Thanks for the replies.

              This is very strange for me. I'm usually much more spontaneous and I have never mapped out my restaurant meals. But I'm a serious home cook and am SO looking forward to authentic Italian food.

              I had considered Orso 80 because it is so close to our hotel (Albergo del Senato) and we could walk there. From my map, it appears that Monti and Checchino are a taxi ride away, but sounds like it's worth the ride.

      2. If you find yourself near Piazza del Popolo (at the edge of Villa Borghese) and get hungry, go to I Fratellastri on via Flaminia. Not touristy at all, we were the only non-locals, excellent carbonara and other Roman specialties. The interior is very nice and modern, and service is professional and "gentile".

        Near Campo de Fiori, we had a lovely dinner just off the main campo at "da Pancrazio" -- octopus salad with pesto was delicate (NOT overdressed with pesto), tender and delicious -- and excellent pastas. Excellent service and caffe. The restaurant is built on the foundations of the Teatro Pompey, and they claim that ancient roman senatorial meetings often took place after shows at that theater, and that in fact it was *there* that Caesar was stabbed!!

        In general, I find Italian treatment of cooked meats to be a little tough, even in the places recommended by the Italian Slow Food guide (not as much of a problem in excellent American Italian restaurants). Although I am more of a "carne" person than a "pesce" person, I found the pesce and frutti di mare more delightful.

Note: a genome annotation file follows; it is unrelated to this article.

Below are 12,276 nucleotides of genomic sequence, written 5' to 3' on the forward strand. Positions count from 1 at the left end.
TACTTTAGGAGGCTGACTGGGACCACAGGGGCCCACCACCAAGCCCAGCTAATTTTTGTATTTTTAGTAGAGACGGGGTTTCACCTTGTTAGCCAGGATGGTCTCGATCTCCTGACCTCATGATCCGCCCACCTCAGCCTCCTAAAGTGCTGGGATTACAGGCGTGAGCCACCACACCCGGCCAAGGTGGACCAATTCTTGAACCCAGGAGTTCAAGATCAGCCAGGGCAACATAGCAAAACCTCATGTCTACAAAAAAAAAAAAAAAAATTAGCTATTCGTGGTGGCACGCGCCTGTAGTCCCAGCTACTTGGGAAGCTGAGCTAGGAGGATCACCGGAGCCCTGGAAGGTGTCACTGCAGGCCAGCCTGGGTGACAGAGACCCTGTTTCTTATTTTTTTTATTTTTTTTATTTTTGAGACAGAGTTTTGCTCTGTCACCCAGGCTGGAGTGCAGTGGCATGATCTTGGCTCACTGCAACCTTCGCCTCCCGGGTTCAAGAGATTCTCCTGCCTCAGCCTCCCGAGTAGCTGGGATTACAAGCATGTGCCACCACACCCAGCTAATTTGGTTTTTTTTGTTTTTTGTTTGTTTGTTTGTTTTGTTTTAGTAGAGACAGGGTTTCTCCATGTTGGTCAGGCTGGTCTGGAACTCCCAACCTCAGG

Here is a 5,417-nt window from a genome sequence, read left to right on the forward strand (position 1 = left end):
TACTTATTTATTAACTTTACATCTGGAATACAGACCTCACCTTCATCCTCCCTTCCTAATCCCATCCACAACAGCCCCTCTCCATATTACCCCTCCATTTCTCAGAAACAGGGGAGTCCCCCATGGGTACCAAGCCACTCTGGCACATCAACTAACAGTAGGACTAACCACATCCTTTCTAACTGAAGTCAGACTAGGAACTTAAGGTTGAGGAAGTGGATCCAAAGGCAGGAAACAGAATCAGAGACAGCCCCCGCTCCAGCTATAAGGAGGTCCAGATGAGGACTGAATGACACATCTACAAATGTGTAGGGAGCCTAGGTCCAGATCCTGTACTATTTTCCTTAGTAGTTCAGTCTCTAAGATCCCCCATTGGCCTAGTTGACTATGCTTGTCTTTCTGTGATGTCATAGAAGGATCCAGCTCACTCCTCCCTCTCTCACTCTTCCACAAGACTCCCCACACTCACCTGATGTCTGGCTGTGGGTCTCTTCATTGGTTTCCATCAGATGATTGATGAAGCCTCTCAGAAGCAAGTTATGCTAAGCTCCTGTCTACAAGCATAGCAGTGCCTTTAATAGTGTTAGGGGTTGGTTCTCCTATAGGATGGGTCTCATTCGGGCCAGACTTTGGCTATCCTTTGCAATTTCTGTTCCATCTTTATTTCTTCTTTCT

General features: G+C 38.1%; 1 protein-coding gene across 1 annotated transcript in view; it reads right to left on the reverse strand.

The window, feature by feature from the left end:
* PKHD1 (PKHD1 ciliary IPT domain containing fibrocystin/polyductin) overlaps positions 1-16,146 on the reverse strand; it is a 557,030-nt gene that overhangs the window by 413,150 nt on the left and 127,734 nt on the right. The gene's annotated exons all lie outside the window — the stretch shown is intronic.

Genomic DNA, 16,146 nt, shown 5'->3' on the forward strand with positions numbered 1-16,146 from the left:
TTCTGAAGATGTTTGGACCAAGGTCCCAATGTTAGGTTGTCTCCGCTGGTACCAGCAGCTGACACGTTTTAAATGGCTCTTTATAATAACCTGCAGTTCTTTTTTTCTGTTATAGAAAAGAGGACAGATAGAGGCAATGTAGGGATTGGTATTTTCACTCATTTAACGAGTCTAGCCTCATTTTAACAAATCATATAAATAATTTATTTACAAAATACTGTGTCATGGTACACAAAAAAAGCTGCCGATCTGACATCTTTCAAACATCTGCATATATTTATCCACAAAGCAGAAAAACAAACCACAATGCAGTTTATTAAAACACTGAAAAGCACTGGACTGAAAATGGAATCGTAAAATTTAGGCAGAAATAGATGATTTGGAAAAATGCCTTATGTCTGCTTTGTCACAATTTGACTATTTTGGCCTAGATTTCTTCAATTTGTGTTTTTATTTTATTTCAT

3 Replies
        1. re: Torina

          haha, we actually went on an ancient city field trip to da Pancrazio- true story, the forum thing was made up by Shakespeare and lame tour guides.

          We also stumbled upon I Fratellastri, and found it a delightful lunch stop. Quick, delicious, and surprisingly light options both in style (nice salad and vegetables) and on the credit card. Close not only to del Popolo but also on the way to the amazing, fabulous, Villa Giulia museum.

          1. re: chocolatstiletto

            RE: Caesar's assassination (most probably) took place outside the curia, which is part of the ruins at Largo Argentina (the cat sanctuary,, on the via Arenula side, about midway from the corner. To make this post food-related, a branch of the great gelateria Aracoeli is now open just up via Arenula from Largo di Torre Argentina--do try the vin santo gelato with almonds & biscotti, or the chocolate-prune-armagnac flavor.

          2. re: Torina

            Thanks for the suggestions. Actually I was wondering where we could get a good fish dinner.

          3. A ristorante is usually higher end
            Osteria is usually middle ground with good wine
            enotecha is usually lower end

            1 Reply
            1. re: garyjrp1

              Tell that to Hostaria dell'Orso and Enoteca Pinchiorri! In fact enoteca is almost a neologism for a place that is principally about the wine. Osteria (or hosteria or hostaria) is an old wine shop where clients brought their own food, but today can be a new place with better wine than food, or just a restaurant affecting a traditional name. Hostaria dell'Orso was, hundreds of years ago, an inn for pilgrims. Ristoranti can be very rudimentary as well as high-end.